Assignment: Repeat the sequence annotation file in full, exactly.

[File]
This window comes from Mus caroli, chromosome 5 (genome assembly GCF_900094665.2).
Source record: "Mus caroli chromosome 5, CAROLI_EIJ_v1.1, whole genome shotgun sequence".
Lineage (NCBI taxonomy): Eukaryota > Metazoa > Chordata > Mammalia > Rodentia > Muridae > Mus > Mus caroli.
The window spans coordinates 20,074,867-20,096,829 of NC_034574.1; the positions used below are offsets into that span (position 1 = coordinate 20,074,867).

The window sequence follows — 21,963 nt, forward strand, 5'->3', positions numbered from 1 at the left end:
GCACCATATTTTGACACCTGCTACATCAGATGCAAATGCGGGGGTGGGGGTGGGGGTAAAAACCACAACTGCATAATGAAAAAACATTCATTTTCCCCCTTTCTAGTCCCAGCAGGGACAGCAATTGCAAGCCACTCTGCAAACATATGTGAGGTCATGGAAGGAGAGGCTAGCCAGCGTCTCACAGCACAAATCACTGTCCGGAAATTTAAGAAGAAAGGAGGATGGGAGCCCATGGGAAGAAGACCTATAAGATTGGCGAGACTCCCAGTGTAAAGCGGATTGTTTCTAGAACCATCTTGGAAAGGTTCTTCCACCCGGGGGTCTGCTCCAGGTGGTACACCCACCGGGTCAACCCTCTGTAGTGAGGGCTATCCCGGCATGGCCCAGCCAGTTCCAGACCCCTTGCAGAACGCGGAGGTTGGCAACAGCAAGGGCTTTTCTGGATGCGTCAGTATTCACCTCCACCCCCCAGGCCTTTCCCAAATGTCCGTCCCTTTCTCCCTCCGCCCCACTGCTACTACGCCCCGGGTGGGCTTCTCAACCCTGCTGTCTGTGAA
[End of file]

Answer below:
This window comes from Mus caroli, chromosome 5 (genome assembly GCF_900094665.2).
Source record: "Mus caroli chromosome 5, CAROLI_EIJ_v1.1, whole genome shotgun sequence".
Lineage (NCBI taxonomy): Eukaryota > Metazoa > Chordata > Mammalia > Rodentia > Muridae > Mus > Mus caroli.
The window spans coordinates 20,074,867-20,096,829 of NC_034574.1; the positions used below are offsets into that span (position 1 = coordinate 20,074,867).

The window sequence follows — 21,963 nt, forward strand, 5'->3', positions numbered from 1 at the left end:
GCACCATATTTTGACACCTGCTACATCAGATGCAAATGCGGGGGTGGGGGTGGGGGTAAAAACCACAACTGCATAATGAAAAAACATTCATTTTCCCCCTTTCTAGTCCCAGCAGGGACAGCAATTGCAAGCCACTCTGCAAACATATGTGAGGTCATGGAAGGAGAGGCTAGCCAGCGTCTCACAGCACAAATCACTGTCCGGAAATTTAAGAAGAAAGGAGGATGGGAGCCCATGGGAAGAAGACCTATAAGATTGGCGAGACTCCCAGTGTAAAGCGGATTGTTTCTAGAACCATCTTGGAAAGGTTCTTCCACCCGGGGGTCTGCTCCAGGTGGTACACCCACCGGGTCAACCCTCTGTAGTGAGGGCTATCCCGGCATGGCCCAGCCAGTTCCAGACCCCTTGCAGAACGCGGAGGTTGGCAACAGCAAGGGCTTTTCTGGATGCGTCAGTATTCACCTCCACCCCCCAGGCCTTTCCCAAATGTCCGTCCCTTTCTCCCTCCGCCCCACTGCTACTACGCCCCGGGTGGGCTTCTCAACCCTGCTGTCTGTGAA